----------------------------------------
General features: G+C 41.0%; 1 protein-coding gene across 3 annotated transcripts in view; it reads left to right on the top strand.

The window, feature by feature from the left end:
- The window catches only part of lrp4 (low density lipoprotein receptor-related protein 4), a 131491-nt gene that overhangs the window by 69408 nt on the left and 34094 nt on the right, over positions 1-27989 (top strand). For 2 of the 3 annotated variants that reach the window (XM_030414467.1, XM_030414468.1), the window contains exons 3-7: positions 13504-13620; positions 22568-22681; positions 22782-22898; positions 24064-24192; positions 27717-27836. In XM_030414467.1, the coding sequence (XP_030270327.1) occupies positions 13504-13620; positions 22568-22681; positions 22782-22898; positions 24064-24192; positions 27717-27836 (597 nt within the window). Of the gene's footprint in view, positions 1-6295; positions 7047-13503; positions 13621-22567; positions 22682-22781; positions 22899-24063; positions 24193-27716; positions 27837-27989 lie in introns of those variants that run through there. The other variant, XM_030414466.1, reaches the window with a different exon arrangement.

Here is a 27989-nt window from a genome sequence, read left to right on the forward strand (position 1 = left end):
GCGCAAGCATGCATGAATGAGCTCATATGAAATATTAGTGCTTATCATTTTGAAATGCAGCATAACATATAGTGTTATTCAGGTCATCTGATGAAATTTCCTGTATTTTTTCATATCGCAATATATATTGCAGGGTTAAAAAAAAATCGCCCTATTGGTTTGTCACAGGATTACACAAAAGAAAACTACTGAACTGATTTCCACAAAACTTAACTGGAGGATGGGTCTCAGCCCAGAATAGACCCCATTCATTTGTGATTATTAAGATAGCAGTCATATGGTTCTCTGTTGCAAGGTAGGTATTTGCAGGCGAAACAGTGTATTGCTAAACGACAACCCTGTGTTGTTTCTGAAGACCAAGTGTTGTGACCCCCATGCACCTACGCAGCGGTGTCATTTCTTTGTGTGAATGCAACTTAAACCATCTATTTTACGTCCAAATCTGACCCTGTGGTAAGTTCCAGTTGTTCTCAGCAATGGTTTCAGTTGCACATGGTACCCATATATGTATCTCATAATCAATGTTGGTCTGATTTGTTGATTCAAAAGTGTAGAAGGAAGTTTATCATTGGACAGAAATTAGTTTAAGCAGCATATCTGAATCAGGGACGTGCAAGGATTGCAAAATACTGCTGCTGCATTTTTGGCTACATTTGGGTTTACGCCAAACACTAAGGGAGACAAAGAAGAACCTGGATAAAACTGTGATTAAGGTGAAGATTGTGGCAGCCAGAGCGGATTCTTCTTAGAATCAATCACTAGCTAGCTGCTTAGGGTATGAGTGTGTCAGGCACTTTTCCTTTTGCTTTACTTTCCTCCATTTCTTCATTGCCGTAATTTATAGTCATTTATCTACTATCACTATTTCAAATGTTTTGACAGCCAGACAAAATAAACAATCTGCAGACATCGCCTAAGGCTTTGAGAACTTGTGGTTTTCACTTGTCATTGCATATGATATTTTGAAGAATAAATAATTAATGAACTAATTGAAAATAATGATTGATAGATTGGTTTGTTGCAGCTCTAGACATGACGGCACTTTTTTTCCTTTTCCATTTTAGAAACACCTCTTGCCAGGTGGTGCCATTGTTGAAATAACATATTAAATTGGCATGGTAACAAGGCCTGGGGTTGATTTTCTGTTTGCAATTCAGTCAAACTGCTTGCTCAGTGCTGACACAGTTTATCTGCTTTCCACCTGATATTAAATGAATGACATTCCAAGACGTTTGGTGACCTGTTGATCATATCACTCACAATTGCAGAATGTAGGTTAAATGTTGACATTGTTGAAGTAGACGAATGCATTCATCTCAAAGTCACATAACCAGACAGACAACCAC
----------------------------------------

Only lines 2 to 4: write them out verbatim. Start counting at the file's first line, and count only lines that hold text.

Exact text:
The window, feature by feature from the left end:
- The window catches only part of lrp4 (low density lipoprotein receptor-related protein 4), a 131491-nt gene that overhangs the window by 69408 nt on the left and 34094 nt on the right, over positions 1-27989 (top strand). For 2 of the 3 annotated variants that reach the window (XM_030414467.1, XM_030414468.1), the window contains exons 3-7: positions 13504-13620; positions 22568-22681; positions 22782-22898; positions 24064-24192; positions 27717-27836. In XM_030414467.1, the coding sequence (XP_030270327.1) occupies positions 13504-13620; positions 22568-22681; positions 22782-22898; positions 24064-24192; positions 27717-27836 (597 nt within the window). Of the gene's footprint in view, positions 1-6295; positions 7047-13503; positions 13621-22567; positions 22682-22781; positions 22899-24063; positions 24193-27716; positions 27837-27989 lie in introns of those variants that run through there. The other variant, XM_030414466.1, reaches the window with a different exon arrangement.

Here is a 27989-nt window from a genome sequence, read left to right on the forward strand (position 1 = left end):